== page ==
7906 Thyroiditis
With normal thyroid function (euthyroid)0
Note: Manifesting as hyperthyroidism, evaluate as hyperthyroidism, including, but not limited to, Graves' disease (DC 7900); manifesting as hypothyroidism, evaluate as hypothyroidism (DC 7903).
7907 Cushing's syndrome:
As active, progressive disease, including areas of osteoporosis, hypertension, and proximal upper and lower extremity muscle wasting that results in inability to rise from squatting position, climb stairs, rise from a deep chair without assistance, or raise arms100
Proximal upper or lower extremity muscle wasting that results in inability to rise from squatting position, climb stairs, rise from a deep chair without assistance, or raise arms60
With striae, obesity, moon face, glucose intolerance, and vascular fragility30
Note: The evaluations specifically indicated under this diagnostic code shall continue for six months following initial diagnosis. After six months, rate on residuals under the appropriate diagnostic code(s) within the appropriate body system(s).
7908 Acromegaly:
Evidence of increased intracranial pressure (such as visual field defect), arthropathy, glucose intolerance, and either hypertension or cardiomegaly100
Arthropathy, glucose intolerance, and hypertension60
Enlargement of acral parts or overgrowth of long bones30
7909 Diabetes insipidus:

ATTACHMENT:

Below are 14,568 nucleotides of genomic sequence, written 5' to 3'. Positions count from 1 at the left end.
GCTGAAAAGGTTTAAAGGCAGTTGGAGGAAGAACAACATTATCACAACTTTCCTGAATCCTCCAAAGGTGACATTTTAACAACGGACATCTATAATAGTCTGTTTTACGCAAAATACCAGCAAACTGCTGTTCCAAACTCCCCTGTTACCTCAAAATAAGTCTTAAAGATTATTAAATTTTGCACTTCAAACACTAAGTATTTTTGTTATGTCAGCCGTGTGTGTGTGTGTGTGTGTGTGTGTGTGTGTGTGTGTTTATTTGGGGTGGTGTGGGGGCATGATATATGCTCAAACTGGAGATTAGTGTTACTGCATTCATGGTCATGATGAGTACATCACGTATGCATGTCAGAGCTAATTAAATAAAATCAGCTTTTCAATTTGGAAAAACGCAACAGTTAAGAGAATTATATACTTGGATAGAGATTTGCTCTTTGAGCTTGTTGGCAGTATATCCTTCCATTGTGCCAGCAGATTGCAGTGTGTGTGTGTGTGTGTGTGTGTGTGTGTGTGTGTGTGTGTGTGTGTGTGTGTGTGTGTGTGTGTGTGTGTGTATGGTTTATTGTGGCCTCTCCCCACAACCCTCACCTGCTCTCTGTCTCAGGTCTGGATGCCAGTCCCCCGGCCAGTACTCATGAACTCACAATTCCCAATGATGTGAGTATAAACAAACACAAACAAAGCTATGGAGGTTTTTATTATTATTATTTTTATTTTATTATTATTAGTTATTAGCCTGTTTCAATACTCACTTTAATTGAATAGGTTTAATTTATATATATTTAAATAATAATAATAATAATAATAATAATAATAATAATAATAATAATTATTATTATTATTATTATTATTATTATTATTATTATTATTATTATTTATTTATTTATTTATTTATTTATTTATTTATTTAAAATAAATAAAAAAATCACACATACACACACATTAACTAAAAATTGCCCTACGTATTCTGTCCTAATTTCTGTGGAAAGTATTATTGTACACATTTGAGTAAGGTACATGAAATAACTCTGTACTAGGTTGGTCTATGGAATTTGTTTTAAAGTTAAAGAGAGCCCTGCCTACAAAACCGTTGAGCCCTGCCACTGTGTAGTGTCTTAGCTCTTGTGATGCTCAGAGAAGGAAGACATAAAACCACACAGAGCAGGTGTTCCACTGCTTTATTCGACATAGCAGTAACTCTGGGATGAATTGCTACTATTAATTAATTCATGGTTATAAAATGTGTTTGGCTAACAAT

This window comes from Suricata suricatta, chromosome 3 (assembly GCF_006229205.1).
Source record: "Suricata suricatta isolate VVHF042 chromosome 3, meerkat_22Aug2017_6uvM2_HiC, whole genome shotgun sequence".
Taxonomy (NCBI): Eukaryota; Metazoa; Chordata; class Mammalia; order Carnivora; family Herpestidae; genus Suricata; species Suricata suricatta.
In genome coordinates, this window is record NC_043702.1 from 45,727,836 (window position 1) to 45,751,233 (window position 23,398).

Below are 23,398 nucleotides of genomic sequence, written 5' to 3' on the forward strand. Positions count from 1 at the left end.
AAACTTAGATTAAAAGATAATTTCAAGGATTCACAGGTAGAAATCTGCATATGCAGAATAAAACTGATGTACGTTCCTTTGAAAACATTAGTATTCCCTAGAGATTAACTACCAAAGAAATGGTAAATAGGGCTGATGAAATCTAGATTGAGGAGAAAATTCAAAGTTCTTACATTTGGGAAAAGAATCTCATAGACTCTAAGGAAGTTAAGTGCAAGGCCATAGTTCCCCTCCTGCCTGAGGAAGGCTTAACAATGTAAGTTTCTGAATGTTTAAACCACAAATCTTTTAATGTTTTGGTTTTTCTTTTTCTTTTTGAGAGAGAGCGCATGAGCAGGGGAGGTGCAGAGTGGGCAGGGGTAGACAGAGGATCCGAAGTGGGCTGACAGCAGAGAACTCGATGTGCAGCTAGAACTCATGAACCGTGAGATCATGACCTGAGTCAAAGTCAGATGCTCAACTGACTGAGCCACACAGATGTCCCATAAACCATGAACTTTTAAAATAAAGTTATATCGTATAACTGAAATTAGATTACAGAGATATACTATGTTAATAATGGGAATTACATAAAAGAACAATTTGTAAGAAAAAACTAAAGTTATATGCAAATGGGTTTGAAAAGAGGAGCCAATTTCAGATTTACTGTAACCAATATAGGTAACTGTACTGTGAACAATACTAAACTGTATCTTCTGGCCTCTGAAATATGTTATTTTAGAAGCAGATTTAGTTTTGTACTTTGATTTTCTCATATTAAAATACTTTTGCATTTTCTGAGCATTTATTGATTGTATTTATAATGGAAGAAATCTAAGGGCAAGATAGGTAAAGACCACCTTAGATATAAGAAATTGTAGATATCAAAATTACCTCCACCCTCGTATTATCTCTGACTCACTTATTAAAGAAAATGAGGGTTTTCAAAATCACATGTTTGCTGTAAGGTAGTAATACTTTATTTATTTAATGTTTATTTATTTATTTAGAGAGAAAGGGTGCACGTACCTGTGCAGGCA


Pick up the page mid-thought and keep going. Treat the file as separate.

For three months after initial diagnosis30
Note: Thereafter, if Diabetes insipidus has subsided, rate residuals under the appropriate diagnostic code(s) within the appropriate body system.
With persistent polyuria or requiring continuous hormonal therapy10
7911 Addison's disease (adrenalcortical insufficiency):
Four or more crises during the past year60
Three crises during the past year, or; five or more episodes during the past year40
One or two crises during the past year, or; two to four episodes during the past year, or; weakness and fatigability, or; corticosteroid therapy required for control20
Note (1): An Addisonian “crisis” consists of the rapid onset of peripheral vascular collapse (with acute hypotension and shock), with findings that may include: anorexia; nausea; vomiting; dehydration; profound weakness; pain in abdomen, legs, and back; fever; apathy, and depressed mentation with possible progression to coma, renal shutdown, and death.